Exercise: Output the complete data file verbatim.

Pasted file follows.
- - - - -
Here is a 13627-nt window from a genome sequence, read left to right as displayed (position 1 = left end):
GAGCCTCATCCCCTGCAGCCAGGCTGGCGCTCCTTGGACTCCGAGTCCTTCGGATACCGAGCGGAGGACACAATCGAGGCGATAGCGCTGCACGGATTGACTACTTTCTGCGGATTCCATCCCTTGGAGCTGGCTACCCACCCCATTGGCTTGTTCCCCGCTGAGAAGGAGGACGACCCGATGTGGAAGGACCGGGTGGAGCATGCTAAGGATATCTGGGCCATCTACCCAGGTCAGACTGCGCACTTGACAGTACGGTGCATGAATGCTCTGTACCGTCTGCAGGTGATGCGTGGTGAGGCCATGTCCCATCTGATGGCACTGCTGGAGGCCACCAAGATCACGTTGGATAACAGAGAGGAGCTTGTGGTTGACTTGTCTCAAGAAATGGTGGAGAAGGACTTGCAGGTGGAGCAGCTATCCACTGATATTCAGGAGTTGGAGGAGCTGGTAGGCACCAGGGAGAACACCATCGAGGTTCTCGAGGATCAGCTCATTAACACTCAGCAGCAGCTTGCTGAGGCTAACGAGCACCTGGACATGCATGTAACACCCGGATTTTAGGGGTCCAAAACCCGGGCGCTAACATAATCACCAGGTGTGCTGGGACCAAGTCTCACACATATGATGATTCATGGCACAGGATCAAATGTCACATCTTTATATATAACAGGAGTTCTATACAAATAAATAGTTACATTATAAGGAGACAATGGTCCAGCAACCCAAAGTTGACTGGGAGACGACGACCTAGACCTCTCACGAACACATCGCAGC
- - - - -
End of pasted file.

Here is a 13627-nt window from a genome sequence, read left to right as displayed (position 1 = left end):
GAGCCTCATCCCCTGCAGCCAGGCTGGCGCTCCTTGGACTCCGAGTCCTTCGGATACCGAGCGGAGGACACAATCGAGGCGATAGCGCTGCACGGATTGACTACTTTCTGCGGATTCCATCCCTTGGAGCTGGCTACCCACCCCATTGGCTTGTTCCCCGCTGAGAAGGAGGACGACCCGATGTGGAAGGACCGGGTGGAGCATGCTAAGGATATCTGGGCCATCTACCCAGGTCAGACTGCGCACTTGACAGTACGGTGCATGAATGCTCTGTACCGTCTGCAGGTGATGCGTGGTGAGGCCATGTCCCATCTGATGGCACTGCTGGAGGCCACCAAGATCACGTTGGATAACAGAGAGGAGCTTGTGGTTGACTTGTCTCAAGAAATGGTGGAGAAGGACTTGCAGGTGGAGCAGCTATCCACTGATATTCAGGAGTTGGAGGAGCTGGTAGGCACCAGGGAGAACACCATCGAGGTTCTCGAGGATCAGCTCATTAACACTCAGCAGCAGCTTGCTGAGGCTAACGAGCACCTGGACATGCATGTAACACCCGGATTTTAGGGGTCCAAAACCCGGGCGCTAACATAATCACCAGGTGTGCTGGGACCAAGTCTCACACATATGATGATTCATGGCACAGGATCAAATGTCACATCTTTATATATAACAGGAGTTCTATACAAATAAATAGTTACATTATAAGGAGACAATGGTCCAGCAACCCAAAGTTGACTGGGAGACGACGACCTAGACCTCTCACGAACACATCGCAGC